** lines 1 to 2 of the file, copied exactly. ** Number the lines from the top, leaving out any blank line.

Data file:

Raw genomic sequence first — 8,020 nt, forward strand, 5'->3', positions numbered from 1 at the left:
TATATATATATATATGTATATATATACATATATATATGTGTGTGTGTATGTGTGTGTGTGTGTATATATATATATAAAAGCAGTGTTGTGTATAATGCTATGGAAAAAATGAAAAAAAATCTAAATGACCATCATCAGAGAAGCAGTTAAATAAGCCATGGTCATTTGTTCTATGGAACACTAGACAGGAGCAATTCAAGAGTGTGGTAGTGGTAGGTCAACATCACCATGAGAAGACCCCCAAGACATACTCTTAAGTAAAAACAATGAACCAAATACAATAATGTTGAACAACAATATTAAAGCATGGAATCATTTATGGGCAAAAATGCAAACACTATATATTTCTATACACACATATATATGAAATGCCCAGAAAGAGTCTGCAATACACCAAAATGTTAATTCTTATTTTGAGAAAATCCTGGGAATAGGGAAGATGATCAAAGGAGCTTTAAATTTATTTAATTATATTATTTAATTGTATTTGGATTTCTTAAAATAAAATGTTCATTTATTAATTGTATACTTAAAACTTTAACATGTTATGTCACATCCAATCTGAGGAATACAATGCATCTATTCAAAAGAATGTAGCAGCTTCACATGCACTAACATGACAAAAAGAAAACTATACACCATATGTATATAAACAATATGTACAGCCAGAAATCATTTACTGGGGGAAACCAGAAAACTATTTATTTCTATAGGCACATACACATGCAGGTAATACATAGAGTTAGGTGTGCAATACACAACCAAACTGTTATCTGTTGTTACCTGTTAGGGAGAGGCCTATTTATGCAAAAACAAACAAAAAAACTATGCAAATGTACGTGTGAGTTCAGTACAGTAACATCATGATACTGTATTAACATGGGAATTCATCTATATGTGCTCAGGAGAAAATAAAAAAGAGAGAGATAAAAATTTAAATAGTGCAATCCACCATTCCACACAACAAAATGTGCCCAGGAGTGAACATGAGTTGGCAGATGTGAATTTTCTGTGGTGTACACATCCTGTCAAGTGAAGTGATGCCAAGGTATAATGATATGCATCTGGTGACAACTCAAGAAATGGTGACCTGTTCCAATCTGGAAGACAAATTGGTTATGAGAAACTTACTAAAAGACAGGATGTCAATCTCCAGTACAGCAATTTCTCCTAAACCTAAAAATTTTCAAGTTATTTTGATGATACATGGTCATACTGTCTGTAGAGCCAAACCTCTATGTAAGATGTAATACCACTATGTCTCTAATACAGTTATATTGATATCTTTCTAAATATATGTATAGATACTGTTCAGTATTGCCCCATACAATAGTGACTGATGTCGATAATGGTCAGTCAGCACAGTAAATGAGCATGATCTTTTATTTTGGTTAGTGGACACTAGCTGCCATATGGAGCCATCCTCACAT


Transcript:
Raw genomic sequence first — 8,020 nt, forward strand, 5'->3', positions numbered from 1 at the left:
TATATATATATATATGTATATATATACATATATATATGTGTGTGTGTATGTGTGTGTGTGTGTATATATATATATAAAAGCAGTGTTGTGTATAATGCTATGGAAAAAATGAAAAAAAATCTAAATGACCATCATCAGAGAAGCAGTTAAATAAGCCATGGTCATTTGTTCTATGGAACACTAGACAGGAGCAATTCAAGAGTGTGGTAGTGGTAGGTCAACATCACCATGAGAAGACCCCCAAGACATACTCTTAAGTAAAAACAATGAACCAAATACAATAATGTTGAACAACAATATTAAAGCATGGAATCATTTATGGGCAAAAATGCAAACACTATATATTTCTATACACACATATATATGAAATGCCCAGAAAGAGTCTGCAATACACCAAAATGTTAATTCTTATTTTGAGAAAATCCTGGGAATAGGGAAGATGATCAAAGGAGCTTTAAATTTATTTAATTATATTATTTAATTGTATTTGGATTTCTTAAAATAAAATGTTCATTTATTAATTGTATACTTAAAACTTTAACATGTTATGTCACATCCAATCTGAGGAATACAATGCATCTATTCAAAAGAATGTAGCAGCTTCACATGCACTAACATGACAAAAAGAAAACTATACACCATATGTATATAAACAATATGTACAGCCAGAAATCATTTACTGGGGGAAACCAGAAAACTATTTATTTCTATAGGCACATACACATGCAGGTAATACATAGAGTTAGGTGTGCAATACACAACCAAACTGTTATCTGTTGTTACCTGTTAGGGAGAGGCCTATTTATGCAAAAACAAACAAAAAAACTATGCAAATGTACGTGTGAGTTCAGTACAGTAACATCATGATACTGTATTAACATGGGAATTCATCTATATGTGCTCAGGAGAAAATAAAAAAGAGAGAGATAAAAATTTAAATAGTGCAATCCACCATTCCACACAACAAAATGTGCCCAGGAGTGAACATGAGTTGGCAGATGTGAATTTTCTGTGGTGTACACATCCTGTCAAGTGAAGTGATGCCAAGGTATAATGATATGCATCTGGTGACAACTCAAGAAATGGTGACCTGTTCCAATCTGGAAGACAAATTGGTTATGAGAAACTTACTAAAAGACAGGATGTCAATCTCCAGTACAGCAATTTCTCCTAAACCTAAAAATTTTCAAGTTATTTTGATGATACATGGTCATACTGTCTGTAGAGCCAAACCTCTATGTAAGATGTAATACCACTATGTCTCTAATACAGTTATATTGATATCTTTCTAAATATATGTATAGATACTGTTCAGTATTGCCCCATACAATAGTGACTGATGTCGATAATGGTCAGTCAGCACAGTAAATGAGCATGATCTTTTATTTTGGTTAGTGGACACTAGCTGCCATATGGAGCCATCCTCACAT